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Public Relations has the mandate of ‘chronicling’ the major developments in the life of an organization – even the difficult ones.
Embracing an approach of ‘chronicler’ helps the organization build strong bridges with its publics. It means sharing the highs and lows of an organization which leads, in short order, to renewed credibility, trust, a measure of understanding and fruitful dialogue between the organization and the publics on which the organization’s future depends.
Publics, in PR parlance, is another word for stakeholders; namely, any group that has a stake in the organization’s mission or work. It does not stand for the public. For Catholic organizations this can include parishioners, donors, laity, religious – of course – but also government, lapsed Catholics and even our harshest critics.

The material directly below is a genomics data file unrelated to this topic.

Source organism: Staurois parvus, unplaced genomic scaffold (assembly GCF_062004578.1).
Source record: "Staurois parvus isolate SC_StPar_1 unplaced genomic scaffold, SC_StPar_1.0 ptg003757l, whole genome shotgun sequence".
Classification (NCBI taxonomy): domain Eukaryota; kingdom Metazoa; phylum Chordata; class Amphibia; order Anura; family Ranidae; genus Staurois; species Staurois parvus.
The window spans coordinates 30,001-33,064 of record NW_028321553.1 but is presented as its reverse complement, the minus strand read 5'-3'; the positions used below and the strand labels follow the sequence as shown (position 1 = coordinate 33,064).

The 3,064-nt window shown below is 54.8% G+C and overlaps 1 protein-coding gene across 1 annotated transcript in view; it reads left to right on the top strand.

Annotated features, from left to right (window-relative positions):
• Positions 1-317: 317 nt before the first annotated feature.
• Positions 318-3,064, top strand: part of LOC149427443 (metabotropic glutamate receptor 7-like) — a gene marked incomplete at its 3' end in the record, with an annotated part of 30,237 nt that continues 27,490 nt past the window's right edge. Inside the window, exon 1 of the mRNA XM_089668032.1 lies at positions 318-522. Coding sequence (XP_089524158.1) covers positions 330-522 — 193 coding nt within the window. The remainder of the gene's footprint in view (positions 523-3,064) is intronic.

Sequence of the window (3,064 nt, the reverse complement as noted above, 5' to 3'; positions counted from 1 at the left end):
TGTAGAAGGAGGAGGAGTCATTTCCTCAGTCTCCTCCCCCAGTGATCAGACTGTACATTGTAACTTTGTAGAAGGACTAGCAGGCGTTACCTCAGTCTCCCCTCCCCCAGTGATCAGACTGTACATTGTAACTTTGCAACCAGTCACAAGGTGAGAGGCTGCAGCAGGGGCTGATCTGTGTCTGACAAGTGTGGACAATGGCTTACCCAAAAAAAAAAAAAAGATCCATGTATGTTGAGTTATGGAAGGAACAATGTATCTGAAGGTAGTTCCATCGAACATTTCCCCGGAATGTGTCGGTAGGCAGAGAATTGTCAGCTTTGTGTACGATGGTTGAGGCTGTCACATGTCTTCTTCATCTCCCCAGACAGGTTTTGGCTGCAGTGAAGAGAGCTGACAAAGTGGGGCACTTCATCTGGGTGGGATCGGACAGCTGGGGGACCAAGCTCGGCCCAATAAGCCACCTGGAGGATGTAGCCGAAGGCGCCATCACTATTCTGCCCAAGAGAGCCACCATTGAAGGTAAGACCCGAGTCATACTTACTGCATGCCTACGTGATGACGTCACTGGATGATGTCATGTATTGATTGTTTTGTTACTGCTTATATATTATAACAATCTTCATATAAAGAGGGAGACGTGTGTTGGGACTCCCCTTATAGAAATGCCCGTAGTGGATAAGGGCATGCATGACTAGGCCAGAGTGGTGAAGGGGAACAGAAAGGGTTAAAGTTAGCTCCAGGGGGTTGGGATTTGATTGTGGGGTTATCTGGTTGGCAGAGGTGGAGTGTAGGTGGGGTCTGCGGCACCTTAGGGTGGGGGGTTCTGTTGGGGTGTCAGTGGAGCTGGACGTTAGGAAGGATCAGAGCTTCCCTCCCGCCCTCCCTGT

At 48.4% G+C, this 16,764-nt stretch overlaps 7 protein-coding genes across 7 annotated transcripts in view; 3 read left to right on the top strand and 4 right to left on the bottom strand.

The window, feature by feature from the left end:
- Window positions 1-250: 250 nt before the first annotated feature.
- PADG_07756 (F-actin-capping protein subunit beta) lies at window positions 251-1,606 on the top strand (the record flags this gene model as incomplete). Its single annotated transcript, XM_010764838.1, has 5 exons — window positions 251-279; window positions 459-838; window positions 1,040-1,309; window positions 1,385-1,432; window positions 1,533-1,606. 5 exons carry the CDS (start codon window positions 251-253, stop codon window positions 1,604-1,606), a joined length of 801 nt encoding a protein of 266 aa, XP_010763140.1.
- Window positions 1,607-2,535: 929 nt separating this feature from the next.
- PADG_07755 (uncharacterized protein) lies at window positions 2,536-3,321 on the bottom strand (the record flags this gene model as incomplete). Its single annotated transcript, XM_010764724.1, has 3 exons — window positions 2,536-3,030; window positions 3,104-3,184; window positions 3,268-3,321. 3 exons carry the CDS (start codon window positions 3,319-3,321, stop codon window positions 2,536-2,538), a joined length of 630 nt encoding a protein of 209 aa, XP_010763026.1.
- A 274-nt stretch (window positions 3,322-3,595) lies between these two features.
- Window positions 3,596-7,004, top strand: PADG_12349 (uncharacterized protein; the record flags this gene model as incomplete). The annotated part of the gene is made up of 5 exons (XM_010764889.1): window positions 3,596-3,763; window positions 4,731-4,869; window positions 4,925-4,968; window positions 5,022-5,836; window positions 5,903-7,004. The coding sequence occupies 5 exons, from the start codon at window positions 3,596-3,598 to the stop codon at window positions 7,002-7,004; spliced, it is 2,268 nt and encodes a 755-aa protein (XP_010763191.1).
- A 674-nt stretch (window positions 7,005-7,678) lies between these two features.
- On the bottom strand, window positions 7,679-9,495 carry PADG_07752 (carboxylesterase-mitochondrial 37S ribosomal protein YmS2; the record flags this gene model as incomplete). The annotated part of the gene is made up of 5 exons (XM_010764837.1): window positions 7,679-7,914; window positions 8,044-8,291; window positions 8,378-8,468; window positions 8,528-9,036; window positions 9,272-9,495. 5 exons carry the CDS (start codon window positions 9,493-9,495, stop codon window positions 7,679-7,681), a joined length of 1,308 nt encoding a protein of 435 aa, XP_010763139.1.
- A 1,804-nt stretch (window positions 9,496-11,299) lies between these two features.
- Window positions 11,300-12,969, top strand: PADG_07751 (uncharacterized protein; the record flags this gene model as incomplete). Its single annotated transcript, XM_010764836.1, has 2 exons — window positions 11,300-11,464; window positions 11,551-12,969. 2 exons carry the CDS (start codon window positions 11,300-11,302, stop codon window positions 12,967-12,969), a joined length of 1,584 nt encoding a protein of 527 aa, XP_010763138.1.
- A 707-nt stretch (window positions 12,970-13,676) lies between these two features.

In our experience, too many organizations look to their PR or Communications persons to publicize their achievements, while looking to brush under the carpet any negative stories or, of equal frustration, to open the doors of communication with the world when there’s good news to share only to close them when its publics wish to broach different – more challenging or unnerving – topics.
Imagine if I unilaterally decided the topics that my wife and I discussed at the dinner table. The relationship would certainly not flourish.
There’s joy too in remembering that the most effective element of communication is the non-verbals. It’s quite liberating really. By saying yes to media interviews or other forms of public encounters, including internal town hall meetings, for example, organizational spokespersons are setting a foundation for optimized relationships. At the end of the day, this ‘presence’ is the requisite for credibility and appreciation, well beyond mere words.